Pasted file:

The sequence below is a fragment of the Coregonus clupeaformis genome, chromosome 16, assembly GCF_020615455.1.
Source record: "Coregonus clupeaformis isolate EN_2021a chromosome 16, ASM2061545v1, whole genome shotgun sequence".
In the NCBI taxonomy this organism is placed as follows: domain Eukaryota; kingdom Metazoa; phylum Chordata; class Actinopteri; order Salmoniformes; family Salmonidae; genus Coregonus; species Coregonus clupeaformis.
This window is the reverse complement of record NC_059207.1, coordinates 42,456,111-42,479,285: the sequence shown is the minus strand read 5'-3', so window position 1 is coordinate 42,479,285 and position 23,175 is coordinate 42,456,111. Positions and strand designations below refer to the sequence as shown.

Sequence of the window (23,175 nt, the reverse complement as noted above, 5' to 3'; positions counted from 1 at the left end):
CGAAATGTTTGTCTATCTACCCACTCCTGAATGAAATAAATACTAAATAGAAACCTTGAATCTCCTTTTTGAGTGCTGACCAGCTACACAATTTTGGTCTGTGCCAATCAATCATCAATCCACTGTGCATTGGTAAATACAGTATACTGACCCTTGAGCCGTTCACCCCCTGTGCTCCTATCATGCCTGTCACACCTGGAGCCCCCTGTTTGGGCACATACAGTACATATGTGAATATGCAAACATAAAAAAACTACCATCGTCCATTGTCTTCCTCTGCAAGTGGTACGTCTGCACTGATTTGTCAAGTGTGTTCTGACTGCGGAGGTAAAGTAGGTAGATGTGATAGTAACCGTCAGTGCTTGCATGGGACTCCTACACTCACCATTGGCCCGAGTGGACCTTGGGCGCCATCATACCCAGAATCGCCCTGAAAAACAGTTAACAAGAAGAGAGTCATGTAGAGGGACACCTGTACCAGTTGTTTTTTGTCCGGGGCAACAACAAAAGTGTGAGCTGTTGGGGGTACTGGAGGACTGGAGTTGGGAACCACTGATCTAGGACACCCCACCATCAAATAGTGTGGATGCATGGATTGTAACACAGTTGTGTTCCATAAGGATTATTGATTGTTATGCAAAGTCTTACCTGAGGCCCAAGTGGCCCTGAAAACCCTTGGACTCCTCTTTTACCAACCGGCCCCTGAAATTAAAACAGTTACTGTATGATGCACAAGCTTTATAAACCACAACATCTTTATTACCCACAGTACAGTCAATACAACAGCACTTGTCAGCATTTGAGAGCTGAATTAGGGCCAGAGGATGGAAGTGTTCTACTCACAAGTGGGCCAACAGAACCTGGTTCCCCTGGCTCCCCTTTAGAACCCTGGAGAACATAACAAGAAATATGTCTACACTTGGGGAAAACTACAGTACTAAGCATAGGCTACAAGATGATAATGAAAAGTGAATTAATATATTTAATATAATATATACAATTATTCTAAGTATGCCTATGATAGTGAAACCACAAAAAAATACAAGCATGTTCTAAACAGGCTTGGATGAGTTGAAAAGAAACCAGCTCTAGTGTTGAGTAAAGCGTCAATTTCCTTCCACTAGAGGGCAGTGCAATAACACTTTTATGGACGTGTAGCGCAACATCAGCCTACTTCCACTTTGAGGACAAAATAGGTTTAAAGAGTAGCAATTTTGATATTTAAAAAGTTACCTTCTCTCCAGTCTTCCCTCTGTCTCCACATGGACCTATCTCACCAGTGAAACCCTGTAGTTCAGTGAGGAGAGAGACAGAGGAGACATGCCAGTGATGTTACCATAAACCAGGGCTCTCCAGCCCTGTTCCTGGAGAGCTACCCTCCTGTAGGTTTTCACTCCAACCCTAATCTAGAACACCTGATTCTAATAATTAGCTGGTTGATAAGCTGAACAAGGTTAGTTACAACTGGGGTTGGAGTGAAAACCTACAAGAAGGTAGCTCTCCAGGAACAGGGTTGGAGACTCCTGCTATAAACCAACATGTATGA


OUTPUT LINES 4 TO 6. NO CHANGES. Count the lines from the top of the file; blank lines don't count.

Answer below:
This window is the reverse complement of record NC_059207.1, coordinates 42,456,111-42,479,285: the sequence shown is the minus strand read 5'-3', so window position 1 is coordinate 42,479,285 and position 23,175 is coordinate 42,456,111. Positions and strand designations below refer to the sequence as shown.

Sequence of the window (23,175 nt, the reverse complement as noted above, 5' to 3'; positions counted from 1 at the left end):
CGAAATGTTTGTCTATCTACCCACTCCTGAATGAAATAAATACTAAATAGAAACCTTGAATCTCCTTTTTGAGTGCTGACCAGCTACACAATTTTGGTCTGTGCCAATCAATCATCAATCCACTGTGCATTGGTAAATACAGTATACTGACCCTTGAGCCGTTCACCCCCTGTGCTCCTATCATGCCTGTCACACCTGGAGCCCCCTGTTTGGGCACATACAGTACATATGTGAATATGCAAACATAAAAAAACTACCATCGTCCATTGTCTTCCTCTGCAAGTGGTACGTCTGCACTGATTTGTCAAGTGTGTTCTGACTGCGGAGGTAAAGTAGGTAGATGTGATAGTAACCGTCAGTGCTTGCATGGGACTCCTACACTCACCATTGGCCCGAGTGGACCTTGGGCGCCATCATACCCAGAATCGCCCTGAAAAACAGTTAACAAGAAGAGAGTCATGTAGAGGGACACCTGTACCAGTTGTTTTTTGTCCGGGGCAACAACAAAAGTGTGAGCTGTTGGGGGTACTGGAGGACTGGAGTTGGGAACCACTGATCTAGGACACCCCACCATCAAATAGTGTGGATGCATGGATTGTAACACAGTTGTGTTCCATAAGGATTATTGATTGTTATGCAAAGTCTTACCTGAGGCCCAAGTGGCCCTGAAAACCCTTGGACTCCTCTTTTACCAACCGGCCCCTGAAATTAAAACAGTTACTGTATGATGCACAAGCTTTATAAACCACAACATCTTTATTACCCACAGTACAGTCAATACAACAGCACTTGTCAGCATTTGAGAGCTGAATTAGGGCCAGAGGATGGAAGTGTTCTACTCACAAGTGGGCCAACAGAACCTGGTTCCCCTGGCTCCCCTTTAGAACCCTGGAGAACATAACAAGAAATATGTCTACACTTGGGGAAAACTACAGTACTAAGCATAGGCTACAAGATGATAATGAAAAGTGAATTAATATATTTAATATAATATATACAATTATTCTAAGTATGCCTATGATAGTGAAACCACAAAAAAATACAAGCATGTTCTAAACAGGCTTGGATGAGTTGAAAAGAAACCAGCTCTAGTGTTGAGTAAAGCGTCAATTTCCTTCCACTAGAGGGCAGTGCAATAACACTTTTATGGACGTGTAGCGCAACATCAGCCTACTTCCACTTTGAGGACAAAATAGGTTTAAAGAGTAGCAATTTTGATATTTAAAAAGTTACCTTCTCTCCAGTCTTCCCTCTGTCTCCACATGGACCTATCTCACCAGTGAAACCCTGTAGTTCAGTGAGGAGAGAGACAGAGGAGACATGCCAGTGATGTTACCATAAACCAGGGCTCTCCAGCCCTGTTCCTGGAGAGCTACCCTCCTGTAGGTTTTCACTCCAACCCTAATCTAGAACACCTGATTCTAATAATTAGCTGGTTGATAAGCTGAACAAGGTTAGTTACAACTGGGGTTGGAGTGAAAACCTACAAGAAGGTAGCTCTCCAGGAACAGGGTTGGAGACTCCTGCTATAAACCAACATGTATGA